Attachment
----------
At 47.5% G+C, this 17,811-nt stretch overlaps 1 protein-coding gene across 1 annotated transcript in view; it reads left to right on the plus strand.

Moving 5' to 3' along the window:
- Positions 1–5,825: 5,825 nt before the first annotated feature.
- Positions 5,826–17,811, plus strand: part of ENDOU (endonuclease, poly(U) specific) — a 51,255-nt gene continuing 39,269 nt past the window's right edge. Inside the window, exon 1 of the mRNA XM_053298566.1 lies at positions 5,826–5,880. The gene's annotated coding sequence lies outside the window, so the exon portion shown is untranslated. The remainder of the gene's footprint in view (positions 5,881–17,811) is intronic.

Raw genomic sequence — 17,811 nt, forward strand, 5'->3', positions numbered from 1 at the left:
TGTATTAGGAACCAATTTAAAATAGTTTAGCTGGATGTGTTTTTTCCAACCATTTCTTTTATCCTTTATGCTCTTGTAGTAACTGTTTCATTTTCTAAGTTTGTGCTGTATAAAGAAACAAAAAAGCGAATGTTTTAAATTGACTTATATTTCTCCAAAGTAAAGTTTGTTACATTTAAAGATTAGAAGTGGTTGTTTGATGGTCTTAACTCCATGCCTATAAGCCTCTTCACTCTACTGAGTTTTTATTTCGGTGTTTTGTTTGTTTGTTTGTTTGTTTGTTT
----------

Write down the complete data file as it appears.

At 47.5% G+C, this 17,811-nt stretch overlaps 1 protein-coding gene across 1 annotated transcript in view; it reads left to right on the plus strand.

Moving 5' to 3' along the window:
- Positions 1–5,825: 5,825 nt before the first annotated feature.
- Positions 5,826–17,811, plus strand: part of ENDOU (endonuclease, poly(U) specific) — a 51,255-nt gene continuing 39,269 nt past the window's right edge. Inside the window, exon 1 of the mRNA XM_053298566.1 lies at positions 5,826–5,880. The gene's annotated coding sequence lies outside the window, so the exon portion shown is untranslated. The remainder of the gene's footprint in view (positions 5,881–17,811) is intronic.

Raw genomic sequence — 17,811 nt, forward strand, 5'->3', positions numbered from 1 at the left:
TGTATTAGGAACCAATTTAAAATAGTTTAGCTGGATGTGTTTTTTCCAACCATTTCTTTTATCCTTTATGCTCTTGTAGTAACTGTTTCATTTTCTAAGTTTGTGCTGTATAAAGAAACAAAAAAGCGAATGTTTTAAATTGACTTATATTTCTCCAAAGTAAAGTTTGTTACATTTAAAGATTAGAAGTGGTTGTTTGATGGTCTTAACTCCATGCCTATAAGCCTCTTCACTCTACTGAGTTTTTATTTCGGTGTTTTGTTTGTTTGTTTGTTTGTTTGTTT